the body may be said to think
Doris McCarthy Gallery, University of Toronto Scarborough
November 16, 2018 - January 26, 2019
Work by Doris McCarthy and Kate Wilson
Curated by Stuart Reid
Photography: Toni Hafkenscheid
The title of this exhibition draws from a quote in The Living Mountain by Scottish modernist writer, Nan Shepherd (1893-1981): “Here then may be lived a life of the senses so pure, so untouched by any mode of apprehension but their own, that the body may be said to think.” In nature, as Shepherd so poetically states, our body, and all its responsive senses, begins to holistically think.
Such a vibrational harmonic that affords communion between artist and landscape is observed reverently in works by Doris McCarthy (1910-2010) and Kate Wilson. Both artists, creative contemporaries for a few decades, share the passion for trekking and a good road trip. Both draw representational inspiration from nature and fuse imagery with motion, colour and depth, alluding to a deeper understanding of what is seen with the eyes. There is an intellectual reckoning with choices made in depicting the landscape.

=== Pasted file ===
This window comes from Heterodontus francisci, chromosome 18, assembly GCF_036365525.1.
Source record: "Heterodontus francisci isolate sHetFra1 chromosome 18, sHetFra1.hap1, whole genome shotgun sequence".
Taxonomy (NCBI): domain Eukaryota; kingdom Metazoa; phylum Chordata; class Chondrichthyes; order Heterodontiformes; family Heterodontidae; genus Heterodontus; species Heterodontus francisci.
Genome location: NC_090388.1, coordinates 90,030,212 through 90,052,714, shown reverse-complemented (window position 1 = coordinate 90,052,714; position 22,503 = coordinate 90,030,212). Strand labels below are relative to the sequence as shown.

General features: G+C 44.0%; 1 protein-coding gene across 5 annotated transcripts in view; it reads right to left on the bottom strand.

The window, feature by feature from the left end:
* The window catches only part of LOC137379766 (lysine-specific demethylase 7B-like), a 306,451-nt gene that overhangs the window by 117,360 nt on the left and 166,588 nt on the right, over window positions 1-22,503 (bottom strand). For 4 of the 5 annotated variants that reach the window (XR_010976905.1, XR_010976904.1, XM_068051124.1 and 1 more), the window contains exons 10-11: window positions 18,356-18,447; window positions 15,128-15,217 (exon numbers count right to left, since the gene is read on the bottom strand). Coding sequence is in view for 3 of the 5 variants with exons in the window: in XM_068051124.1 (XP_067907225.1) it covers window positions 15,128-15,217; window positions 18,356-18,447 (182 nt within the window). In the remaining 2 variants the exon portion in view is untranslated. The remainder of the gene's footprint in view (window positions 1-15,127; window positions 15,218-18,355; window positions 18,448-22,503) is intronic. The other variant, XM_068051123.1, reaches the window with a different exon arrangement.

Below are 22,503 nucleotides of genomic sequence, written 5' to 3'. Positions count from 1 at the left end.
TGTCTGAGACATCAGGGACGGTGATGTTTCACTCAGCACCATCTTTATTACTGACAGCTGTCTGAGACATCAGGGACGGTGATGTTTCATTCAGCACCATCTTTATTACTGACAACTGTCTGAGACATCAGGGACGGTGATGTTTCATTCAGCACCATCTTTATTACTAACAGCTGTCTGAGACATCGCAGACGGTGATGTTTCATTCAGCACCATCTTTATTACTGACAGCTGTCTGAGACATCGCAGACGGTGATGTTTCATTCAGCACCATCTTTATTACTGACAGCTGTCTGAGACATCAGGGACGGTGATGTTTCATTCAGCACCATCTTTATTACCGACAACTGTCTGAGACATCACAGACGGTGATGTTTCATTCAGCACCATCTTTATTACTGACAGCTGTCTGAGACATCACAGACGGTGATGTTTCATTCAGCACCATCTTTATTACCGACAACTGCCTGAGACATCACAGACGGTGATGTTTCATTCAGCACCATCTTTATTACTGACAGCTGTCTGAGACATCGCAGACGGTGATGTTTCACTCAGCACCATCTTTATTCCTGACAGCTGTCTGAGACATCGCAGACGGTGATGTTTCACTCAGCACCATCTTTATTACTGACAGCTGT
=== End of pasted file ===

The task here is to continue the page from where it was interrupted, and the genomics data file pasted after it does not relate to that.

McCarthy is credited with the quote: "You are actually constructing... what your head understood about what your eyes saw." She asserts that the artist is a thinking body that is at once part of the land and apart from it.
This exhibition brings together nature-inspired works by Doris McCarthy, primarily from the collection of the DMG, alongside large-scale wall drawings, paintings and preparatory works by Kate Wilson. From this juxtaposition of two artists’ works, we cast a wide glance over time, spanning the previous century, but also encompassing a forecast of tumult in the current. The reassurance, for the viewer, lies in the artists’ ability to lead us past what we see into the realm of what we feel and know in our bodies.